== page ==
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National Wildlife Federation, The Nature Conservancy, Houston-Area Partners Will Work with Educators to Promote Climate Resilience

HOUSTON – The National Wildlife Federation and The Nature Conservancy will work with Houston-area partners to advance climate and climate resilience education in schools. The first Houston Resilience in Schools Summit will connect middle and high school teachers to experts, resources, strategies and plans that will allow them to effect change on their campus and in their communities related to climate resilience and public health. Registration closes Friday, March 26.

“Instilling a connection to the outdoors and providing quality climate and environmental education for today’s youth is crucial if we want to arm them with the tools needed to protect and restore our natural world,” said Marya Fowler, director of education and engagement for the National Wildlife Federation’s South Central Regional Center. “At the National Wildlife Federation, we are pleased to work with teachers looking to enrich their education strategies and tools to fit our new climate reality, understanding that if we want to help future generations adapt to a rapidly changing world we need to invest in climate resilience education.”

“Houstonians are facing critical issues around climate change, health, and environmental justice. To meet this moment, we’ll need to use nature to help us create healthy and enjoyable places that all people deserve,” said Jaime González, Houston Healthy Cities program director for The Nature Conservancy. “We will also have to empower the next generation of leaders to implement on-the-ground projects that will make the difference. The inaugural Resilience in Schools Summit is a great opportunity for teachers and students to exchange ideas with some of the city’s most visionary resilience, biodiversity, health, and architectural leaders so they can redesign their campuses to be healthier, more resilient places.”

A call to action from Houston Mayor Sylvester Turner and a keynote from Houston's Chief Resilience officer, Marissa Aho, will inspire teachers to engage their students in a climate resilience project that will help advance specific goals set forth in both the Houston Climate Action Plan and the Houston Resilience Strategy. The event will also include presentations and activities by Children’s Environmental Literacy Foundation, EcoRise and the National Wildlife Federation, and a panel with climate resilience experts in the nonprofit, business and health sectors. Presentations will cover topics such as the energy transitions in a changing climate, environmental justice and project-based learning.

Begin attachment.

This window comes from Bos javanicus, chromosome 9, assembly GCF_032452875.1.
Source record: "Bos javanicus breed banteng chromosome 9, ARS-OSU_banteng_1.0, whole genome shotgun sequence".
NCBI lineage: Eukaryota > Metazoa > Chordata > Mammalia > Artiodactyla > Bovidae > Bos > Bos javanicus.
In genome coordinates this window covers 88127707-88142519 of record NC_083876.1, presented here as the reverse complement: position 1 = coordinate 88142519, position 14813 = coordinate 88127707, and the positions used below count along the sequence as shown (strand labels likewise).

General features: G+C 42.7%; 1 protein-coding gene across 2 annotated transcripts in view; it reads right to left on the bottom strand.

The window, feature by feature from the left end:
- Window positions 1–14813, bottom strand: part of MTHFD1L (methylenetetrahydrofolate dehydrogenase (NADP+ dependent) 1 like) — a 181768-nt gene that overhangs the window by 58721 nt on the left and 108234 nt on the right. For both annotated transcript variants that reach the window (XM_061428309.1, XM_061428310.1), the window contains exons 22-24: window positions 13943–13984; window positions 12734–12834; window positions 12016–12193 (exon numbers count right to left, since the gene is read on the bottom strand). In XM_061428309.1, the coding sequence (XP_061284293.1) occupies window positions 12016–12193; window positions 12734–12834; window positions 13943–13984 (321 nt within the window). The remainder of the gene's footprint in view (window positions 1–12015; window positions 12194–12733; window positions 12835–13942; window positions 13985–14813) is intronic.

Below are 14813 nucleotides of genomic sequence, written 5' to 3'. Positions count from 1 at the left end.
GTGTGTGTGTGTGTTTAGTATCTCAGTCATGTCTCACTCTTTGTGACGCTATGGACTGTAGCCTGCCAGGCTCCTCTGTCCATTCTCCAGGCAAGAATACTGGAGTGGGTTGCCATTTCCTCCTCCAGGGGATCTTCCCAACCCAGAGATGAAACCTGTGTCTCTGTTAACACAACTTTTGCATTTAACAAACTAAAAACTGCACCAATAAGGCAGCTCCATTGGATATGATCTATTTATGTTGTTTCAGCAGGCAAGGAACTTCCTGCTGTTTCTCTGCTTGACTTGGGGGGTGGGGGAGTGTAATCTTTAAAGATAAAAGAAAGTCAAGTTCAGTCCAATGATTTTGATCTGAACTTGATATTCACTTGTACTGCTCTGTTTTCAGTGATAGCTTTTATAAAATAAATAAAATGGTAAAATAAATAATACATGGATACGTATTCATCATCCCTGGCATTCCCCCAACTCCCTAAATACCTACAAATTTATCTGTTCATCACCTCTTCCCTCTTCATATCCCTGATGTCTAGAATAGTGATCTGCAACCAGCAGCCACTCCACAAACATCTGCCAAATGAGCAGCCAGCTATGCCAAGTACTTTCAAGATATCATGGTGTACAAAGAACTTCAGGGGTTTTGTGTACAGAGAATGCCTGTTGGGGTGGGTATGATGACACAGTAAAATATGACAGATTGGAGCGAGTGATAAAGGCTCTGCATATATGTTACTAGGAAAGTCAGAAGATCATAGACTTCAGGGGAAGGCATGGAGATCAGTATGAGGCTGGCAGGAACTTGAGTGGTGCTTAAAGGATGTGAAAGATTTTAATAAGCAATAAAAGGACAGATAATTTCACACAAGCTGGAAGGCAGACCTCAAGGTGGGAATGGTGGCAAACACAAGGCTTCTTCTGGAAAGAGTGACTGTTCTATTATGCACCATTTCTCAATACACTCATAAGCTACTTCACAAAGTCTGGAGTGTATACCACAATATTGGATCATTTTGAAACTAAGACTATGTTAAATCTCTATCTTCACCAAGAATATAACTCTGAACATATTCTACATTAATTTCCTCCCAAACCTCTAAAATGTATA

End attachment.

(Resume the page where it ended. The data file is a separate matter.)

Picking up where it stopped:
After the summit, teachers will be given the opportunity to submit a proposal to the National Wildlife Federation, based on the plans for a campus or community climate resilience project that they outlined during the Summit. Up to 20 teachers from different campuses will be eligible for a $500 stipend to facilitate the implementation of the project during the 2021-2022 school year.

The summit is part of the Student Resilience Ambassadors program’s initiatives. During its first year (2018-2019 school year), the Student Resilient Ambassadors program worked with five schools in the Houston Independent School District. Throughout this first year, students in the program designed and implemented nature-based solutions to prevent flooding on their school campuses such as rain gardens, bioswales and pocket prairies. Each participating school also conducted a watershed audit of their local bayou, including testing for water quality, soil quality and observing wildlife. Students used the collected data to draw conclusions and make informed decisions about the health of their watershed and how it might influence stormwater runoff and water quality. The program is funded by the Environmental Protection Agency.

About National Wildlife Federation
The National Wildlife Federation is America’s largest and most trusted conservation organization, uniting all Americans to ensure wildlife thrive in a rapidly changing world. Follow them on Facebook, Twitter, and Instagram.

About The Nature Conservancy
The Nature Conservancy is a global conservation organization dedicated to conserving the lands and waters on which all life depends. Guided by science, we create innovative, on-the-ground solutions to our world's toughest challenges so that nature and people can thrive together. In Texas and across the globe, we are conserving lands, waters and oceans at an unprecedented scale while mitigating and adapting to a changing climate. Since 1964, The Nature Conservancy in Texas has protected nearly one million acres of land, established 38 nature preserves and worked with state and federal agencies to create and expand state parks, national parks and wildlife refuges. These protected public lands include Enchanted Rock State Natural Area, Big Bend Ranch State Park, Caddo Lake State Park, and national wildlife refuges along the Texas Gulf Coast. Our freshwater program has protected more than 200 miles of stream and river habitat. To learn more, visit nature.org/texas or find us on Facebook, Twitter, and Instagram.

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More than one-third of U.S. fish and wildlife species are at risk of extinction in the coming decades. We're on the ground in seven regions across the country, collaborating with 53 state and territory affiliates to reverse the crisis and ensure wildlife thrive.

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